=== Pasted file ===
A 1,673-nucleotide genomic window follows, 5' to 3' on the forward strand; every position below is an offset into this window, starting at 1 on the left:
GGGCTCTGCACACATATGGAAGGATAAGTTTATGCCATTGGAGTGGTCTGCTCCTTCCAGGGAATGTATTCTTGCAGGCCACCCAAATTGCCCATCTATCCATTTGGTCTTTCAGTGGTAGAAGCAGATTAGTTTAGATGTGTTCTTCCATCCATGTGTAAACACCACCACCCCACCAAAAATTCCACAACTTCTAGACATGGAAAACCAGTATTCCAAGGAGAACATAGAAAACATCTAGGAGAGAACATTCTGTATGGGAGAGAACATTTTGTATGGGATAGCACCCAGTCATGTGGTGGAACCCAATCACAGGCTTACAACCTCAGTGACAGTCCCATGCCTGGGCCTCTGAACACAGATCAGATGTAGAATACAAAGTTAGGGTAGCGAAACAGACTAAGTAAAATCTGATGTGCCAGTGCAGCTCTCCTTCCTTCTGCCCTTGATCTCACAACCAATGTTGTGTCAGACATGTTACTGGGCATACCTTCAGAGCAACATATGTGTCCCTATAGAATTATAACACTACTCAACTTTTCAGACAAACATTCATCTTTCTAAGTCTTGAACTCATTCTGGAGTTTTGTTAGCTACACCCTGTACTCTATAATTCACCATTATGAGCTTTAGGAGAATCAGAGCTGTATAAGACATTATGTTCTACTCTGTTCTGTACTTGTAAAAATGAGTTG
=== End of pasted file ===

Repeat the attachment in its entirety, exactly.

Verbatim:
A 1,673-nucleotide genomic window follows, 5' to 3' on the forward strand; every position below is an offset into this window, starting at 1 on the left:
GGGCTCTGCACACATATGGAAGGATAAGTTTATGCCATTGGAGTGGTCTGCTCCTTCCAGGGAATGTATTCTTGCAGGCCACCCAAATTGCCCATCTATCCATTTGGTCTTTCAGTGGTAGAAGCAGATTAGTTTAGATGTGTTCTTCCATCCATGTGTAAACACCACCACCCCACCAAAAATTCCACAACTTCTAGACATGGAAAACCAGTATTCCAAGGAGAACATAGAAAACATCTAGGAGAGAACATTCTGTATGGGAGAGAACATTTTGTATGGGATAGCACCCAGTCATGTGGTGGAACCCAATCACAGGCTTACAACCTCAGTGACAGTCCCATGCCTGGGCCTCTGAACACAGATCAGATGTAGAATACAAAGTTAGGGTAGCGAAACAGACTAAGTAAAATCTGATGTGCCAGTGCAGCTCTCCTTCCTTCTGCCCTTGATCTCACAACCAATGTTGTGTCAGACATGTTACTGGGCATACCTTCAGAGCAACATATGTGTCCCTATAGAATTATAACACTACTCAACTTTTCAGACAAACATTCATCTTTCTAAGTCTTGAACTCATTCTGGAGTTTTGTTAGCTACACCCTGTACTCTATAATTCACCATTATGAGCTTTAGGAGAATCAGAGCTGTATAAGACATTATGTTCTACTCTGTTCTGTACTTGTAAAAATGAGTTG